Fingernails & Asteroids

“What’s the difference between investment and speculation?”

For those with some cash to hand and an entrepreneurial streak it seems that nail bars have been a good investment in recent years. With low barriers to entry and relatively low capital requirements they have been thriving during difficult times as budget-conscious women have sought cheaper alternatives for self expression than new clothes and handbags. Their growth has been helped by high street rents falling by up to 40% during this period.

Leonard Lauder, Chairman of Estée Lauder, once coined the term the “lipstick index” for how lipstick sales rise during tough economic times, but nail bars seem to be doing even better. There has been a 16.5% increase in the number of nail salons since 2008. Market leaders Nails Inc, with 58 stores in the UK and Ireland, are expecting sales of £22m this year up from £14.6m last year.

There are good reasons to think that putting money into a nail bar is an investment: the business model is proven and fairly transparent; you can quantify the risk; and returns are predictable. This can’t be said for another business venture in the news today. The Space Adventures Group has just announced that it is planning to mine asteroids using robots to bring precious metals back to earth.

Space Adventures Group has a lot of rich men backing it and you would be hard pushed to say it came close to meeting any of my suggested criteria for what makes an investment above. Rich men can afford high risk and potentially big return trophies in their portfolios, particularly if it helps to better define them and keep them in the public eye. This could even be viewed as somewhat patriotic too: Chinese consumption of precious metals seems to be prompting a new space race.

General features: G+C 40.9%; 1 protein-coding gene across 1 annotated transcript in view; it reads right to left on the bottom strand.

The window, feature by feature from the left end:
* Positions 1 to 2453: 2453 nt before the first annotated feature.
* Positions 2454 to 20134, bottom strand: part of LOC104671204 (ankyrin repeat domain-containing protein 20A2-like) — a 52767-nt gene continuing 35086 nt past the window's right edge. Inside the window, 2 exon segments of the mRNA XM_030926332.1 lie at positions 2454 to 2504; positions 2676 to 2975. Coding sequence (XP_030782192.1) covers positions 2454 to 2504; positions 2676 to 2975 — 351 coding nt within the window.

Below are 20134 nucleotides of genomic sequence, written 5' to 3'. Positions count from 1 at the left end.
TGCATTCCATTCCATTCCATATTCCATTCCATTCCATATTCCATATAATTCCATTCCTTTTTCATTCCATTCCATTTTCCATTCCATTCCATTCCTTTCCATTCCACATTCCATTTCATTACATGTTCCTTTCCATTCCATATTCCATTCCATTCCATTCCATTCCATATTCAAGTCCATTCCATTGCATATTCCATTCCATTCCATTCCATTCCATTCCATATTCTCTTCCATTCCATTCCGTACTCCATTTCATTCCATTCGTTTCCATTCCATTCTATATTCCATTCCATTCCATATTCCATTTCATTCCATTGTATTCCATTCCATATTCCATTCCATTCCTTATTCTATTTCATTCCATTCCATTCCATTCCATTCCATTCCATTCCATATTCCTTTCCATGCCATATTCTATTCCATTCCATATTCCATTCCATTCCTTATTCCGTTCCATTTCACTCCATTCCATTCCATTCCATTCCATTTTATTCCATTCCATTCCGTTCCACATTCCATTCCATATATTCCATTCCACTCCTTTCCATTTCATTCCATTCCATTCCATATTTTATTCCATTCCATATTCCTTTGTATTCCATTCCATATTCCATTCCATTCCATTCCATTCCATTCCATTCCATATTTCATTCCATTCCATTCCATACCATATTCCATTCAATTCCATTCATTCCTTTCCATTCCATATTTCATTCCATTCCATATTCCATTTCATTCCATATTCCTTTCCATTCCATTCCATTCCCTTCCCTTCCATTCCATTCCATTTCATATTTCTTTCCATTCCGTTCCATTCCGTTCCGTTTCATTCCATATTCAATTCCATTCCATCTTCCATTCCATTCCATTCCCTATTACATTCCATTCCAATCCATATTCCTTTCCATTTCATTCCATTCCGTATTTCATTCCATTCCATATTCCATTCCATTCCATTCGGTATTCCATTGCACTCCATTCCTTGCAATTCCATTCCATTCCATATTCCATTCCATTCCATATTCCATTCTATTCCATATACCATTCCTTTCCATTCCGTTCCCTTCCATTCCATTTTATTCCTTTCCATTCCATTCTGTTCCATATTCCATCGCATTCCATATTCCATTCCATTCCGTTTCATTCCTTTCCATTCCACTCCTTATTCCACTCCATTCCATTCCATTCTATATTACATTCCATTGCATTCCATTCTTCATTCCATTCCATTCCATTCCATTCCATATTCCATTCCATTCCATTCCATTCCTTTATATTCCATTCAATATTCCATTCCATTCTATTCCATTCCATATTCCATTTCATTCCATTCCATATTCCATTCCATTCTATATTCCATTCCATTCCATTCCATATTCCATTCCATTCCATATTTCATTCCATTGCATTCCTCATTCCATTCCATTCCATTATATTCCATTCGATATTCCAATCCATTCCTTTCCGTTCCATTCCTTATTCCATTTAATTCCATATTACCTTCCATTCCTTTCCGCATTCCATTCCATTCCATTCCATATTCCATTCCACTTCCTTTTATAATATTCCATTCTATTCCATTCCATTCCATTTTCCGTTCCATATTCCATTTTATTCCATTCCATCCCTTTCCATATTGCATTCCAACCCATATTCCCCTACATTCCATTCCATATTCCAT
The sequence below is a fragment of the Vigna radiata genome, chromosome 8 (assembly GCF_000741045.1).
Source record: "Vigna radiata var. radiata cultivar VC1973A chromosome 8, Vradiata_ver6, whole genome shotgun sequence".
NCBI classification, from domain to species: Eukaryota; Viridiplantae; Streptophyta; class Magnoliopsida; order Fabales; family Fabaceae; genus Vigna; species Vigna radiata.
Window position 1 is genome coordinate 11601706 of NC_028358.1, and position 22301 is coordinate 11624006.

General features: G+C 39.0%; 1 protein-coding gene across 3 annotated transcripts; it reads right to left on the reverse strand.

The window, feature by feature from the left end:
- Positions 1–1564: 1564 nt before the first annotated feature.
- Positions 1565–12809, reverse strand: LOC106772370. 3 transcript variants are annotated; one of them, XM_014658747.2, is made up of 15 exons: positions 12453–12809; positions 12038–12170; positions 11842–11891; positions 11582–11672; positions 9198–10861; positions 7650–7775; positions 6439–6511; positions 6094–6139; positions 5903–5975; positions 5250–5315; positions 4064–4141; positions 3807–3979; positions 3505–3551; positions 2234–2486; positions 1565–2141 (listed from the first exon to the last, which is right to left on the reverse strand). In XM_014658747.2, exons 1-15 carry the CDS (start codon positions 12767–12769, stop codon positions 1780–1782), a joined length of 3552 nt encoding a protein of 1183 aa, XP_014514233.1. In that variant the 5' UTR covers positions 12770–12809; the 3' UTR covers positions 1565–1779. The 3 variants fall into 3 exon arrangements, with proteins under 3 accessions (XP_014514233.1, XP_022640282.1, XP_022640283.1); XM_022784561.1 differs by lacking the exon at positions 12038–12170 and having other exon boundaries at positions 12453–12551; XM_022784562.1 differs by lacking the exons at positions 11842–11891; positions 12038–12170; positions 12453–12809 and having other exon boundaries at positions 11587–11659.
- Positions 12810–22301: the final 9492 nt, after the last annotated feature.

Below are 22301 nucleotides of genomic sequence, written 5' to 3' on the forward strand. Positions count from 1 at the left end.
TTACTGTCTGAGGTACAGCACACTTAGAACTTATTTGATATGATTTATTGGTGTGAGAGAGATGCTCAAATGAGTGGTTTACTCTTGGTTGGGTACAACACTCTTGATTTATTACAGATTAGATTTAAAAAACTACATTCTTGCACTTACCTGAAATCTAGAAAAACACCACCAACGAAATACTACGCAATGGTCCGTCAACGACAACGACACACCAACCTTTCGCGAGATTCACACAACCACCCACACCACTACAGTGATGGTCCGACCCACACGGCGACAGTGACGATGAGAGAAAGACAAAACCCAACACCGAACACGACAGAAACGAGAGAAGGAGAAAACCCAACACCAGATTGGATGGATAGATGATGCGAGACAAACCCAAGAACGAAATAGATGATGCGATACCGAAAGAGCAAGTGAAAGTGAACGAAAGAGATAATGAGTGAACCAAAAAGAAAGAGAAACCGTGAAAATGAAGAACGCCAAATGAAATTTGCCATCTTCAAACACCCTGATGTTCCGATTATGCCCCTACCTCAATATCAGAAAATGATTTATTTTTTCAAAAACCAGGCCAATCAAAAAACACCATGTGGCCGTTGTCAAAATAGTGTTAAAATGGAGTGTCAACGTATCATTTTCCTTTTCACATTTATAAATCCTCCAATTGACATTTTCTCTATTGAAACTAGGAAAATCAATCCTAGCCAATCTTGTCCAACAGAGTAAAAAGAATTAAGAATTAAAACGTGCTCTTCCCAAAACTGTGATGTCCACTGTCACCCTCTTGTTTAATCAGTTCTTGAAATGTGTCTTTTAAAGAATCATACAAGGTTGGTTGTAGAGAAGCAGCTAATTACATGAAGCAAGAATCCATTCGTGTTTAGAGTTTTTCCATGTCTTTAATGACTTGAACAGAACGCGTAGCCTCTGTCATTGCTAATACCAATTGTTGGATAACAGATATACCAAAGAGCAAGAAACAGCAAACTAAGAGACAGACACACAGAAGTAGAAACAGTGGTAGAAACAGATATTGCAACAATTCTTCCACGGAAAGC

Asteroid mining is certainly somewhat speculative and speculation can sometimes get out of hand. Speculative bubbles have appeared regularly for hundreds of years but, like many other things, the gaps between them and their lifecycles have shortened somewhat. From the South Sea Bubble to the telecoms “revolution” of the 1990’s these bubbles have made some people richer but many poorer. They have though proved a very effective transfer mechanism of wealth from the naïve and greedy to the canny speculator. Anthony Trollope’s wonderful novel, The Way We Live Now, published in 1875, provides a great insight into the artifice of the speculator.

My test to separate the two, investment and speculation, is simple. Has the business model been proven on any scale? Has anyone paid good money for the product or service? Is the business making money? Clearly the answers are all “yes” for nail bars but I’m inclined to think it may be a little longer before it is true for precious metals from asteroids.


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